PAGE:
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Bonded Labour

'Bonded labour', often an euphemism for slave labour, is found in several states, across several sectors of the economy. The first systematic survey of bonded labour in the country, carried out in 1978 by the Gandhi Peace Foundation and the National Labour Institute, in 1000 villages in 10 states, estimated that the total number of 'bonded labourers' in the country was 2.62 million. A 1991 National Commission on Rural Labour, which studied the nature and incidence of 'bonded labour', found that the highest incidence was in agriculture; there was also a high incidence of bonded labour in stone quarries, brick kilns, among fishermen, in forest labour, the beedi industry, handloom carpet weaving units, among potters, weavers and head loaders and in match and fireworks production units.

Bound by debt and/or force, bonded labourers are found in Punjab, Haryana, Uttar Pradesh, Bihar, Jharkhand, Rajasthan, Gujarat, Madhya Pradesh, Chattisgarh, Maharashtra, Andhra Pradesh, Karnataka, Tamil Nadu and at least three other states, according to March 31, 2004 figures of 'released' bonded labour of the Director General, Labour Welfare, Ministry of Labour, Government of India.

In Bundelkhand, incidence of bonded labour was reported in 1970 by Amir Hasan, district planning officer in Banda in the mid-1960s, who researched and wrote the first comprehensive socio-economic study of the Patha Kols, based on a survey of three villages [Hasan, pp 110-115].

In a sample of 26 families from these three villages, he found that 25 families were in debt; most had borrowed on the eve of a marriage in the family, or simply for subsistence. Nearly 80% of the borrowers were unable to repay from their income, and were compelled to work for the borrowers. In return, they were given 1 to 1.5 kilos of coarse grain each day as 'subsistence allowance'.

There was no escape from the forced labour unless the debt was cleared. One Bhaiya Lal, a Kol from Khichri village, had taken a loan of Rs 200 in 1962 from one Lachhman Das Bairagi of Manikpur. In a 1968 visit, Amir Hasan found that both Bhaiya Lal and his wife continued to work for Bairagi.

In case they did not work, they would be tortured. One of the methods of torture frequently resorted to is to pass chilli fumes (mirchi ka dhuan) in the nostrils.

In Sarhat village, Amir Hasan learnt from one Jhalla that he had borrowed Rs 72 from one Avadesh Gautam of the same village in 1963. By 1968, Jhalla had already paid Rs 112, but Gautam was demanding Rs 198 more. Jhalla continued to work for Gautam. 'Whenever he did not turn up, Gautam and his men tortured him by passing chilli vapour in his nostrils.' Creditors claimed other privileges as well.

After a Kol has been lent a sum of money, the creditor feels that not only has he the first claim on the Kol's labour, but also on his wife, sister or daughter whom he tries to use for his physical pleasure.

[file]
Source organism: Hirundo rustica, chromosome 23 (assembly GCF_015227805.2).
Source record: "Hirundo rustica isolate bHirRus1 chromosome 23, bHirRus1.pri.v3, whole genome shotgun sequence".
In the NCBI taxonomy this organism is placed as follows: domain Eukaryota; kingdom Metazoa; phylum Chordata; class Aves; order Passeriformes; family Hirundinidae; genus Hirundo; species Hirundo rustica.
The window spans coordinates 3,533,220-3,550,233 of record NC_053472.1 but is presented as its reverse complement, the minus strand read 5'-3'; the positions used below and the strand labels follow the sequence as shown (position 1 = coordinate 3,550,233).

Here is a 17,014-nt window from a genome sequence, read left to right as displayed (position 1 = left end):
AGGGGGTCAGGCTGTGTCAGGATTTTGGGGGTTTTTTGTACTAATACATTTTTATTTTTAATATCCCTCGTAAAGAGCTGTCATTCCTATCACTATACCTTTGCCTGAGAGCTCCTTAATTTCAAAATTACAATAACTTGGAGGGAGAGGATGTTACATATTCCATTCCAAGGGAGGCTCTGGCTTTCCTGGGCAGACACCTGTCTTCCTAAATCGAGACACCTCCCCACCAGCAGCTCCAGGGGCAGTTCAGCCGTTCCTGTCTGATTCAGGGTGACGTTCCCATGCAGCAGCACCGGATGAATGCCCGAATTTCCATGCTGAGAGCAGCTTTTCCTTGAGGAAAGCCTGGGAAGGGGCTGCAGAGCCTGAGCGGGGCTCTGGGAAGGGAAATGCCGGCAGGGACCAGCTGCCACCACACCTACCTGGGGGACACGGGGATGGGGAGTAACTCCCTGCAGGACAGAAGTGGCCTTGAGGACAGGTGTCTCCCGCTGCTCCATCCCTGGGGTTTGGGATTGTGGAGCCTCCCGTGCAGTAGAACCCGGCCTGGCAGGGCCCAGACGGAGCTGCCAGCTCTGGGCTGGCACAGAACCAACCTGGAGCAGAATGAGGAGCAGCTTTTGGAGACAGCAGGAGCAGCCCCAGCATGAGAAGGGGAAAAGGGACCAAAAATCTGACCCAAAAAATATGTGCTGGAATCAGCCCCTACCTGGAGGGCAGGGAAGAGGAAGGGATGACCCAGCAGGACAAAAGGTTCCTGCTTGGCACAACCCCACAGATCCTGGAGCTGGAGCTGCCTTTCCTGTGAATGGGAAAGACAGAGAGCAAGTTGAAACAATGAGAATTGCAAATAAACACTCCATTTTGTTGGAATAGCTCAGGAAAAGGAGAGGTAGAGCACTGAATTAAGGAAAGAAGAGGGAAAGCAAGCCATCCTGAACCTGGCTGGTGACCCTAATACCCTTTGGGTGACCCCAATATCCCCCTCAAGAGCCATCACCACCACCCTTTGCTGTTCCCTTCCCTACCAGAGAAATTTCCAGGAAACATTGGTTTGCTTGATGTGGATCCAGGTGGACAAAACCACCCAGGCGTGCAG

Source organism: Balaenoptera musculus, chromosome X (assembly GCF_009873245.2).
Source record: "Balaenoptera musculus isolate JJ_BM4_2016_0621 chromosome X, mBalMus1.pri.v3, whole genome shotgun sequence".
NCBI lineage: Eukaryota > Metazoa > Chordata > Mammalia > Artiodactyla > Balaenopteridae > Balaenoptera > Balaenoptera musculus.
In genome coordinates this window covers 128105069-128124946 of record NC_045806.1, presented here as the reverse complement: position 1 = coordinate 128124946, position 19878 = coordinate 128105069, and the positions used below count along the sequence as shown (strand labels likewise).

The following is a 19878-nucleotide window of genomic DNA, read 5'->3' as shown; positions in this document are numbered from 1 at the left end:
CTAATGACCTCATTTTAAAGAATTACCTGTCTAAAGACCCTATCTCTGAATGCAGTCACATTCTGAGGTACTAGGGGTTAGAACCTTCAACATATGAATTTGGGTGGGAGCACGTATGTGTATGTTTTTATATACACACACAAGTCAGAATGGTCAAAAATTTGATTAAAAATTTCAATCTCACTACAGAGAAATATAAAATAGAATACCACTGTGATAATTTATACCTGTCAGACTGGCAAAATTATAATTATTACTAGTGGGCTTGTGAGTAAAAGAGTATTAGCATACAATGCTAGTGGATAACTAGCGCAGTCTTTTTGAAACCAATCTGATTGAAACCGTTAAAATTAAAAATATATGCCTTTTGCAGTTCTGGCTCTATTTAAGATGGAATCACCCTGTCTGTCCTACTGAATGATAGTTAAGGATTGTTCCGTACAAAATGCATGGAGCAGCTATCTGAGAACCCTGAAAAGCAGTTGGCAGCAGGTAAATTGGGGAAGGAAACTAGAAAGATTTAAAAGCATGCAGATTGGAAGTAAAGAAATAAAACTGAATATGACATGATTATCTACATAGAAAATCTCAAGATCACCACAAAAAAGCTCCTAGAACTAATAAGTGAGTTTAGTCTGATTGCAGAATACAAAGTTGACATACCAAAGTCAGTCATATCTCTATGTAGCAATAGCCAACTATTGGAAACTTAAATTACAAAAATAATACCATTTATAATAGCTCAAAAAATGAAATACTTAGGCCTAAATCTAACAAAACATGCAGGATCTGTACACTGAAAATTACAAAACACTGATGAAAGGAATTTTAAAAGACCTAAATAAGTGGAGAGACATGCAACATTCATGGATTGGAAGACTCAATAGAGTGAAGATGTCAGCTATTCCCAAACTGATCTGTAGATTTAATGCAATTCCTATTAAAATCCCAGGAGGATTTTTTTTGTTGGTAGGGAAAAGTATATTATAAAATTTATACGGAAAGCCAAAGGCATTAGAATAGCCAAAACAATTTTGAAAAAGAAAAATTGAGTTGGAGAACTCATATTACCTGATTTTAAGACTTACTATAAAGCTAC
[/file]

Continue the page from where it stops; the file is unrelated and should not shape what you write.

ABSSS founder Gopalbhai, who had worked with Amir Hasan on the field surveys, and his associates took up the issue of bonded labour in several forums. Legislation abolishing bonded labour was passed by the central government in 1976. In the post-Emergency period, a liberated media reported extensively on bonded labour. In these circumstances, the UP government constituted a study committee in 1978-79 under the chairmanship of economist BK Pandey, to identify bonded labourers in the Patha region.

The committee reportedly found 2900 bonded labourers in the Manikpur block of Chitrakoot district and 3300 bonded labourers in the neighbouring Shankargarh block of Allahabad district, but its report was not officially released by the government, and no action was taken.

Subsequently, from 1983 to 1996, several attempts to identify and 'release' bonded labourers were made in the Patha by different government authorities, with the help of ABSSS. In 1989, a young IAS officer, Arun Arya, dared to arrest one of Patha's prominent dadus who was found to have bonded labourers. The incident sent shock waves that led to the quick transfer of Arun Arya.

 
  A bonded labour released in 1996, Mataiya Kol does not feel like a free man even today

Living continually under the terror of 'dadus' (powerful landlords), very few bonded labourers identified themselves as such before government officials, even though they were offered some rehabilitation assistance. Most of those who did take up the offer, found themselves in a very weak position. ABSSS hoped to win a salutary battle in the case of Mataiya Kol in 1998, but even though the organisation emerged victorious, Mataiya did not feel like a free man even ten years later.

Born in the estate of a 'dadu' in Markundi village of Manikpur block, Mataiya inherited bondage from his parents who worked for the dadu, like 40 other Kol families of the village who worked for one or the other of village's five dadus.

As ABSSS found out when it took up his case, Mataiya had been working for the dadu, from the age of 12, from the crack of dawn till late night. When he got married, his wife had joined him. They had no choice. If they did not work, they faced lathi blows. Work for the dadu was the only source of food for Mataiya, his wife and two children. The dadu gave grain as wages, and the family ate rotis with salt. They had one set of torn clothes and apart from their hut in the dadu's estate and some utensils, they owned nothing. Mataiya had inherited some land, but the dadu had taken over that too.